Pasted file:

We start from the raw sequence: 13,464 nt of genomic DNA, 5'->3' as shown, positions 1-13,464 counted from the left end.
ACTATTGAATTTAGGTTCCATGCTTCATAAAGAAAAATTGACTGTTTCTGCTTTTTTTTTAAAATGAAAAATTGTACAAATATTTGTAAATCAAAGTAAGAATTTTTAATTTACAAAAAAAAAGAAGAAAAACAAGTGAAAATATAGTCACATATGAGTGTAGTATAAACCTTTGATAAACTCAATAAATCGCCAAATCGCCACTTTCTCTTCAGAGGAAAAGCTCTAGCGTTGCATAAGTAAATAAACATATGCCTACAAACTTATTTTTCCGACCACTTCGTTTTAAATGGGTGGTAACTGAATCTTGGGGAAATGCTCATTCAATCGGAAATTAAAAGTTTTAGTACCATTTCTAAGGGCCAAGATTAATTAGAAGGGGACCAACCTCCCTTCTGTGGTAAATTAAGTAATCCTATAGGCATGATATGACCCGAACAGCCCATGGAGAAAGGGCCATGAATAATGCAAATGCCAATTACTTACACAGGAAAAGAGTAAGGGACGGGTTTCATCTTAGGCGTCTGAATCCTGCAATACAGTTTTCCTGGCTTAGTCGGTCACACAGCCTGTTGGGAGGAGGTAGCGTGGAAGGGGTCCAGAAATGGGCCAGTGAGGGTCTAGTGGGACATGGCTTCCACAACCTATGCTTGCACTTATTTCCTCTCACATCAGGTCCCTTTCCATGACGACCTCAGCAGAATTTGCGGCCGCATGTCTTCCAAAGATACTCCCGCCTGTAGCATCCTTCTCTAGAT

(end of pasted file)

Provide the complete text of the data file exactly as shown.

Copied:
We start from the raw sequence: 13,464 nt of genomic DNA, 5'->3' as shown, positions 1-13,464 counted from the left end.
ACTATTGAATTTAGGTTCCATGCTTCATAAAGAAAAATTGACTGTTTCTGCTTTTTTTTTAAAATGAAAAATTGTACAAATATTTGTAAATCAAAGTAAGAATTTTTAATTTACAAAAAAAAAGAAGAAAAACAAGTGAAAATATAGTCACATATGAGTGTAGTATAAACCTTTGATAAACTCAATAAATCGCCAAATCGCCACTTTCTCTTCAGAGGAAAAGCTCTAGCGTTGCATAAGTAAATAAACATATGCCTACAAACTTATTTTTCCGACCACTTCGTTTTAAATGGGTGGTAACTGAATCTTGGGGAAATGCTCATTCAATCGGAAATTAAAAGTTTTAGTACCATTTCTAAGGGCCAAGATTAATTAGAAGGGGACCAACCTCCCTTCTGTGGTAAATTAAGTAATCCTATAGGCATGATATGACCCGAACAGCCCATGGAGAAAGGGCCATGAATAATGCAAATGCCAATTACTTACACAGGAAAAGAGTAAGGGACGGGTTTCATCTTAGGCGTCTGAATCCTGCAATACAGTTTTCCTGGCTTAGTCGGTCACACAGCCTGTTGGGAGGAGGTAGCGTGGAAGGGGTCCAGAAATGGGCCAGTGAGGGTCTAGTGGGACATGGCTTCCACAACCTATGCTTGCACTTATTTCCTCTCACATCAGGTCCCTTTCCATGACGACCTCAGCAGAATTTGCGGCCGCATGTCTTCCAAAGATACTCCCGCCTGTAGCATCCTTCTCTAGAT